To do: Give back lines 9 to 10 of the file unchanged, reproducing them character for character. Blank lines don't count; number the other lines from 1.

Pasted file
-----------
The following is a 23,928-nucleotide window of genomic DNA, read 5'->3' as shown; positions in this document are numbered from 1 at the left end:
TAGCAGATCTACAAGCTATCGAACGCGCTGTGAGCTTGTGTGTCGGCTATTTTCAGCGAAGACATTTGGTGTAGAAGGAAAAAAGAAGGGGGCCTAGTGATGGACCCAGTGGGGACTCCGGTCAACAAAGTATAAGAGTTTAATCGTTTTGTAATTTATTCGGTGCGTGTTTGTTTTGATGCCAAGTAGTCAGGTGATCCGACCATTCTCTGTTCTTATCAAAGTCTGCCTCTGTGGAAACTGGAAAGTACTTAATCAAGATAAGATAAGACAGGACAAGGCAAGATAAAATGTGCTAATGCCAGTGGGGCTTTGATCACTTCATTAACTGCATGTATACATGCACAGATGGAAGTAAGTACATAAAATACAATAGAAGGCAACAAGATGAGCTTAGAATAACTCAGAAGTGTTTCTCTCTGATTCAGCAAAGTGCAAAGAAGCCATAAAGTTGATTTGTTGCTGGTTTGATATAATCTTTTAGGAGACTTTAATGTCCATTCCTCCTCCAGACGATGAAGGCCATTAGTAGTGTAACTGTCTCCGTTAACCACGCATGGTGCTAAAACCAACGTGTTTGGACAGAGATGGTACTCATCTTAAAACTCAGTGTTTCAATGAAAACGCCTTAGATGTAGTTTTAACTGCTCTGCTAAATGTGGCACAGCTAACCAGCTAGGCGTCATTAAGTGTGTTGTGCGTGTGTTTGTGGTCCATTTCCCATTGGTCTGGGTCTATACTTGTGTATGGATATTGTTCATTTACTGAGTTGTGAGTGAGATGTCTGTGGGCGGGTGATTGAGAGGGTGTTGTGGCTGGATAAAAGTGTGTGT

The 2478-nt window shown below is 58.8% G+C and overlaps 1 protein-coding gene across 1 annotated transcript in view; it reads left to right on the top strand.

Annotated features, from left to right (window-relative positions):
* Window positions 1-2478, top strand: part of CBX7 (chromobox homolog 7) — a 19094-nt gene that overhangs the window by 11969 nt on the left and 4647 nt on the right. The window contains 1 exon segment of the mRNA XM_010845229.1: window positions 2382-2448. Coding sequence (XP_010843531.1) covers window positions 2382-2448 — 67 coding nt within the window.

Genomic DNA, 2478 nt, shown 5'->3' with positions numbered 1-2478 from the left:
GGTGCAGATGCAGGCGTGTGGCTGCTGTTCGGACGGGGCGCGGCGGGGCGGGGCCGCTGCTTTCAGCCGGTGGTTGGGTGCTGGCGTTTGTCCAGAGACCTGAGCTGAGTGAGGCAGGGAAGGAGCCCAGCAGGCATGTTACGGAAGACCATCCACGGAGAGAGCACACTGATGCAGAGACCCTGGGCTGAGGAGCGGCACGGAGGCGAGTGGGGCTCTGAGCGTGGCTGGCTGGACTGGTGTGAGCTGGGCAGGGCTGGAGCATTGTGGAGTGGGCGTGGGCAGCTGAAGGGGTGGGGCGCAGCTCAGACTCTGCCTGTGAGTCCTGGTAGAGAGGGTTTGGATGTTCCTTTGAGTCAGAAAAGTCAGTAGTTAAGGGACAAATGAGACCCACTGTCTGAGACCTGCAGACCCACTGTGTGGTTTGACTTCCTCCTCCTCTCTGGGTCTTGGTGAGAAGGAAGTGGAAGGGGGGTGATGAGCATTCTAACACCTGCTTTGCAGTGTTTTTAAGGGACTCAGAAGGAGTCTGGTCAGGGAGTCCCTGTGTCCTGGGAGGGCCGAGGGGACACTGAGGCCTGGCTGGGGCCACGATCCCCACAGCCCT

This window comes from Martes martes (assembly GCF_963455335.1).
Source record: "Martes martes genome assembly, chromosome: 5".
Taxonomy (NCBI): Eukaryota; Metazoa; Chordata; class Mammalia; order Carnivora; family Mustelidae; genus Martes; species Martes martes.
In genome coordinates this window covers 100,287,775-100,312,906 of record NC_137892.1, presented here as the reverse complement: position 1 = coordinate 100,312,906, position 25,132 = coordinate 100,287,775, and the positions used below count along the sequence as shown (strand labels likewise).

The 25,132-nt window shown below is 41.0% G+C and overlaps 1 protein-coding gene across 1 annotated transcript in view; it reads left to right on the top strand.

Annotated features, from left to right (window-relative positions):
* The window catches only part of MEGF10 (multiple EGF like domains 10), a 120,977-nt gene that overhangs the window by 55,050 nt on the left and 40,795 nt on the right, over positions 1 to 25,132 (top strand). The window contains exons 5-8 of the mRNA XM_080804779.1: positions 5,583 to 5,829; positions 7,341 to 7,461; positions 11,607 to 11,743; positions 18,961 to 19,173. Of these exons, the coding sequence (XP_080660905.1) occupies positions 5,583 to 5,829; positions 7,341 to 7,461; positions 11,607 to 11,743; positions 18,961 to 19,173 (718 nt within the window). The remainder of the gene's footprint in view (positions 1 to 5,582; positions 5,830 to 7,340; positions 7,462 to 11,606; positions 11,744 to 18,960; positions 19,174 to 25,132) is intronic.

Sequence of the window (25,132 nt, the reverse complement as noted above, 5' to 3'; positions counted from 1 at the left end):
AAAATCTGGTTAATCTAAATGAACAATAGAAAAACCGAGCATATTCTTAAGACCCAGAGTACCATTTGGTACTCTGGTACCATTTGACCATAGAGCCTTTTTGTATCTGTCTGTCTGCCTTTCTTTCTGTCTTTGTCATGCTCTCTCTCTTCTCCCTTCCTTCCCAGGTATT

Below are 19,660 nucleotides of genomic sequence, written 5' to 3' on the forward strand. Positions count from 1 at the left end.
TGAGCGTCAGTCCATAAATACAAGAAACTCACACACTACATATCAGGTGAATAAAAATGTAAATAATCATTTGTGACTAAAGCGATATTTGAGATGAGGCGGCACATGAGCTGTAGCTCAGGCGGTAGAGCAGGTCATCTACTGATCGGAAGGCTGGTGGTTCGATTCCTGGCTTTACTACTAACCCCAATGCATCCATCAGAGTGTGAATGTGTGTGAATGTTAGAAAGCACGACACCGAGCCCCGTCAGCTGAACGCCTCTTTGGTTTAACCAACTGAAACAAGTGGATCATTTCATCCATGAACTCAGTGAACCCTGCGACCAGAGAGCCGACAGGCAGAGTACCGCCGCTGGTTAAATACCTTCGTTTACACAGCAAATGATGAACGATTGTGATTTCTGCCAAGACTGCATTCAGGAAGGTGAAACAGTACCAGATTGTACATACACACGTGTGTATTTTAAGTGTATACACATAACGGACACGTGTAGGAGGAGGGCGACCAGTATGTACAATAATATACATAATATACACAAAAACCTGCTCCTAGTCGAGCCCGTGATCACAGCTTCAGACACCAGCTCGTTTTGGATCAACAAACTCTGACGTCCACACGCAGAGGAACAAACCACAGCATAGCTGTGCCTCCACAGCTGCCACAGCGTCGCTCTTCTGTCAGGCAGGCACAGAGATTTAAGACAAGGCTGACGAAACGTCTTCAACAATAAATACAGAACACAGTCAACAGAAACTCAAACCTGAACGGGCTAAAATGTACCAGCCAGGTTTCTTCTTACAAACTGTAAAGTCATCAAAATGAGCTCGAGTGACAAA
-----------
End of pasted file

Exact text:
Source record: "Martes martes genome assembly, chromosome: 5".
Taxonomy (NCBI): Eukaryota; Metazoa; Chordata; class Mammalia; order Carnivora; family Mustelidae; genus Martes; species Martes martes.